“I started my company because my dad received approximately 3p per fleece for his Hebridean wool and I thought, ‘We must be able to do better than that,'” says shepherd’s daughter Rachel Atkinson.
Rachel manufactures woollen products, but her firm is struggling.
Wool’s popularity has been in decline since the 1950s – and this year, coronavirus has added problems that businesses can ill afford.
The global wool market closed in February. This has led to vast volumes of wool lying unsold in depots and has pushed prices down.
Most farmers sell their fleeces through British Wool, formerly the British Wool Marketing Board. Some 14 million kg of wool are waiting to be shifted from its stores, while the average price per kg has nearly halved: it is now 32p, compared with 60p the previous year.
Rachel, who is based in Banbury in Oxfordshire, says: “Farmers used to be able to pay a year’s rent from the price of wool, but it’s barely worth selling anymore.”
Some producers are even chucking it away.
“I’m wishing I had more space and more money to buy from the shepherds, who are really suffering with this,” she says.
Gerallt Hughes runs a farm on Anglesey. He has put nearly 600 fleeces on the compost heap.
Each farmer’s costs are different, but in Gerallt’s case, it doesn’t make financial sense selling the wool this year.
“I’m not going to spend 30p on packing [a fleece] to get 24p back,” he said.
He is critical of British Wool and says he thinks the organisation has been over-reliant on the Chinese market.
“What the Wool Board should have been doing is looking for alternative markets for the last 20 years,” he says.
British Wool chief executive Joe Farren says the organisation is “big enough and ugly enough” to take criticism, but that a new strategy to market and sell the product is under way.
Wool produced in the UK is used in products such as carpets, knitwear, soft furnishings and bedding.
“We are a convenient outlet for farmers’ wool,” he says.
“[But] if a farmer wants to put a supply chain together and develop their wool and bring their own product to market, they’re open to do that.”
Andrea Meanwell, a shepherdess in the Howgill Fells, an area that straddles the Lake District and the Yorkshire Dales, says she is storing her sheep’s wool, hoping that next year demand will pick up.
Like Gerallt Hughes, she says the costs of selling the wool this year outweigh the benefits, particularly for remote farms, where transportation costs are higher.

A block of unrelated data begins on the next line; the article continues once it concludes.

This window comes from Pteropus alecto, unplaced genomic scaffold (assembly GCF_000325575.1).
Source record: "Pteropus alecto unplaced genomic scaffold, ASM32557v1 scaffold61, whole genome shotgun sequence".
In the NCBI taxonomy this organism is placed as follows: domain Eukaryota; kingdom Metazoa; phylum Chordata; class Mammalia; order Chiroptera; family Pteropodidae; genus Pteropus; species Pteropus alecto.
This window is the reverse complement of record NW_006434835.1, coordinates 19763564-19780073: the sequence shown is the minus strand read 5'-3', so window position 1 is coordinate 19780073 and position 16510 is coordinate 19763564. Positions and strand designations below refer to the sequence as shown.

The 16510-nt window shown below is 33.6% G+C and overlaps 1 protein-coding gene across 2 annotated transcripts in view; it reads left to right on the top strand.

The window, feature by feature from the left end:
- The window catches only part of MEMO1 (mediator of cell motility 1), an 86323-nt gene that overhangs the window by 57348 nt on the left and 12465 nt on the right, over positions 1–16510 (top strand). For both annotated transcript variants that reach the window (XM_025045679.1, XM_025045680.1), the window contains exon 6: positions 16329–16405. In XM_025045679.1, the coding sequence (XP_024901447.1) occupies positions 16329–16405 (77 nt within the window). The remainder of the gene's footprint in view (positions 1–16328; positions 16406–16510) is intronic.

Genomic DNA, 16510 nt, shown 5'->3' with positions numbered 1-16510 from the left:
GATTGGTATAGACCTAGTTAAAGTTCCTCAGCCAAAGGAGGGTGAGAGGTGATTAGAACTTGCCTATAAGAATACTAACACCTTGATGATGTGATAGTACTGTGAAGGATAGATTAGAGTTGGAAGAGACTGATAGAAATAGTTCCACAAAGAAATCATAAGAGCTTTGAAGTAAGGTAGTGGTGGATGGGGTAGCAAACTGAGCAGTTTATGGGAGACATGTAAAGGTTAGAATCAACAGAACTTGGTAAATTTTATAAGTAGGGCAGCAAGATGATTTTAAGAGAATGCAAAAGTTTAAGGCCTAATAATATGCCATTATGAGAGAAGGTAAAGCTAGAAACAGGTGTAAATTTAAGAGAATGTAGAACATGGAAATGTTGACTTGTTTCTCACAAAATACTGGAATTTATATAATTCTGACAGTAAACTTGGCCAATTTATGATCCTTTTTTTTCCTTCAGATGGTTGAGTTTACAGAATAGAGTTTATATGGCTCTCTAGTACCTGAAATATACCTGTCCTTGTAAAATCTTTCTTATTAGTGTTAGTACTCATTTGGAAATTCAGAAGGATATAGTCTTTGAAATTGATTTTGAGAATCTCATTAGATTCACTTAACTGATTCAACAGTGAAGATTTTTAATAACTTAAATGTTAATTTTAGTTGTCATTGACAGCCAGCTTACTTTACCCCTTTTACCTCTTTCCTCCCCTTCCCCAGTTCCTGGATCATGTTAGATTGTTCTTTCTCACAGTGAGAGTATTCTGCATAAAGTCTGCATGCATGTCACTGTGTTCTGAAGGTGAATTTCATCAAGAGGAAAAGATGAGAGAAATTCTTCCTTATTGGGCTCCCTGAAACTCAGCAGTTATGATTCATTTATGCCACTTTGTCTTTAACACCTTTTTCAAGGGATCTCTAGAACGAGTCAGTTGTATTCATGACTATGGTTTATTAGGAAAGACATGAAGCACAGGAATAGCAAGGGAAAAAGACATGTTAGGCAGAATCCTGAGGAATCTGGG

“Lots of people that I know are burning or composting, or just leaving the wool to rot,” she says.
“It’s quite time-consuming to innovate a product yourself. Most farmers just don’t have the time to do that.”
Mr Farren says British Wool is now working “with branded manufacturers to create new consumer demand for the products”.
“We’re working hard to address the structural issues in the supply chain,” he says.
Mr Farren is calling on farmers to continue working with British Wool during a “terrible year”.
“Please send the wool, let us collect it. If it’s not brought in, it will fall out of use,” he said.
He told the BBC that British Wool had been turned down for the government’s Coronavirus Business Interruption Loan Scheme “on a technicality”, but that it needed financial support “to pay our producers this year for next year’s wool”.
The reasons for the decline in the price for wool – while exacerbated by Covid-19 – are many. Industry insiders point to the growth in synthetic fibres, fewer players in the industry supply chain, Brexit uncertainty and the US-China trade war.
But before the pandemic, Rachel Atkinson had been optimistic.
“It’s incredibly sad, as the British wool industry had been steadily gaining in value over the past few years,” she says.
Andrea Meanwell says she hopes wool will become popular again with consumers.
“We’re hearing so much now about micro-plastics damaging the environment,” she says, “so farmers have been hoping for a while that there’ll be a return to people using wool.
“But at the moment, it doesn’t seem to have happened.”